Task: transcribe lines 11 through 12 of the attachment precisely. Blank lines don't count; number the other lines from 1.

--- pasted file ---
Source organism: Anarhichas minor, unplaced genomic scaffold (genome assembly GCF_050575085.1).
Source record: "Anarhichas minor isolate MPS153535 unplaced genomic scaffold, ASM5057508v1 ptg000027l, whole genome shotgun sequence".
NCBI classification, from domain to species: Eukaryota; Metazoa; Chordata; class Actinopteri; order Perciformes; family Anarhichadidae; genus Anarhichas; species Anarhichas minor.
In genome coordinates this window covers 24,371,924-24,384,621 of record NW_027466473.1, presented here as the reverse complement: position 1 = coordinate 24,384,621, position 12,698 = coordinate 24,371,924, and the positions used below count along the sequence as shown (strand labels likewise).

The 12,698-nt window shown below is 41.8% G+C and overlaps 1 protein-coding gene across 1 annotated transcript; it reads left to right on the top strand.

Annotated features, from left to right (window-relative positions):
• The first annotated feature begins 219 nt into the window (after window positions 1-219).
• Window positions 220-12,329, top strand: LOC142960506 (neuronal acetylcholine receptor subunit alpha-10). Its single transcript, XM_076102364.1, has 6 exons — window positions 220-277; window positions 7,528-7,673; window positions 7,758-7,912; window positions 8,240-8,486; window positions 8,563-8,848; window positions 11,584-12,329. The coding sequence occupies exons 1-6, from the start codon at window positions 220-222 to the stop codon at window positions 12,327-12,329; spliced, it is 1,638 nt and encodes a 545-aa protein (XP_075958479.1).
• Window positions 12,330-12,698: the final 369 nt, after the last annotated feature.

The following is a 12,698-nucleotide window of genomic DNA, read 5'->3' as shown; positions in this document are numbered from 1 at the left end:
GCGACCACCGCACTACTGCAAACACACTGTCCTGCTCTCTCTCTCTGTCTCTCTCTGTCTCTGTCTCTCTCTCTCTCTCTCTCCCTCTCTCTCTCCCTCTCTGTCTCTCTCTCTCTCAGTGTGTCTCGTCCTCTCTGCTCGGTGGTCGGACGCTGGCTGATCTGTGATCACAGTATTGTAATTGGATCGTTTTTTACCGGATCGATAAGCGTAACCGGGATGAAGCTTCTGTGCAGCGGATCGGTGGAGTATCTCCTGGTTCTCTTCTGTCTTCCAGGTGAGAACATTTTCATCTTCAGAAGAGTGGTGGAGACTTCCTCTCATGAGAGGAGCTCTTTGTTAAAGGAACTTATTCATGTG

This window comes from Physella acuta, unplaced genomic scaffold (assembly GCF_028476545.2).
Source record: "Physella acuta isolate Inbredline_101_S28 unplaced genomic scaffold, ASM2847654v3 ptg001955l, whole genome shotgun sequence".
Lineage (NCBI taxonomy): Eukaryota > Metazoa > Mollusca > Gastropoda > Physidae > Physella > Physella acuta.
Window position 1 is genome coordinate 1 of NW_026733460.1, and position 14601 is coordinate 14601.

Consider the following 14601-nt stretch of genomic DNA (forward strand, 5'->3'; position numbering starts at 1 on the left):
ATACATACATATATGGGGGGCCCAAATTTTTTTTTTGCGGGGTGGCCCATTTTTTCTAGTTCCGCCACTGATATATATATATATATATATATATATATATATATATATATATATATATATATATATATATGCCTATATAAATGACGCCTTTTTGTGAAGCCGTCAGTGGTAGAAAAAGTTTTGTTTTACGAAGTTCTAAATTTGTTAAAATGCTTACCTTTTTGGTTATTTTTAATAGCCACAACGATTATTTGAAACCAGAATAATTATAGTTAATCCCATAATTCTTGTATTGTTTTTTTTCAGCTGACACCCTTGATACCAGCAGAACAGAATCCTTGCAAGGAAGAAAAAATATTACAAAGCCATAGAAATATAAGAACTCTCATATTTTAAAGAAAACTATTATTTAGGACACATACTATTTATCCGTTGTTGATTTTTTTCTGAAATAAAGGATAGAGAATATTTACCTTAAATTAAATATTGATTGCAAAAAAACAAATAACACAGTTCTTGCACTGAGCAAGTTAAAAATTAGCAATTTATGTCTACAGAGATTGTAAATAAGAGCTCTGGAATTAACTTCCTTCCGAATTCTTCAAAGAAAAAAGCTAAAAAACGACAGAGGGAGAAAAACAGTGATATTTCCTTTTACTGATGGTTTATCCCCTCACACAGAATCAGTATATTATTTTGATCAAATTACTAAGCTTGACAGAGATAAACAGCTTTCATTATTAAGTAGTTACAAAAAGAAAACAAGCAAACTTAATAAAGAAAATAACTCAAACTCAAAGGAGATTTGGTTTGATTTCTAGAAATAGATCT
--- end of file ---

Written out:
GCGACCACCGCACTACTGCAAACACACTGTCCTGCTCTCTCTCTCTGTCTCTCTCTGTCTCTGTCTCTCTCTCTCTCTCTCTCCCTCTCTCTCTCCCTCTCTGTCTCTCTCTCTCTCAGTGTGTCTCGTCCTCTCTGCTCGGTGGTCGGACGCTGGCTGATCTGTGATCACAGTATTGTAATTGGATCGTTTTTTACCGGATCGATAAGCGTAACCGGGATGAAGCTTCTGTGCAGCGGATCGGTGGAGTATCTCCTGGTTCTCTTCTGTCTTCCAGGTGAGAACATTTTCATCTTCAGAAGAGTGGTGGAGACTTCCTCTCATGAGAGGAGCTCTTTGTTAAAGGAACTTATTCATGTG

This window comes from Physella acuta, unplaced genomic scaffold (assembly GCF_028476545.2).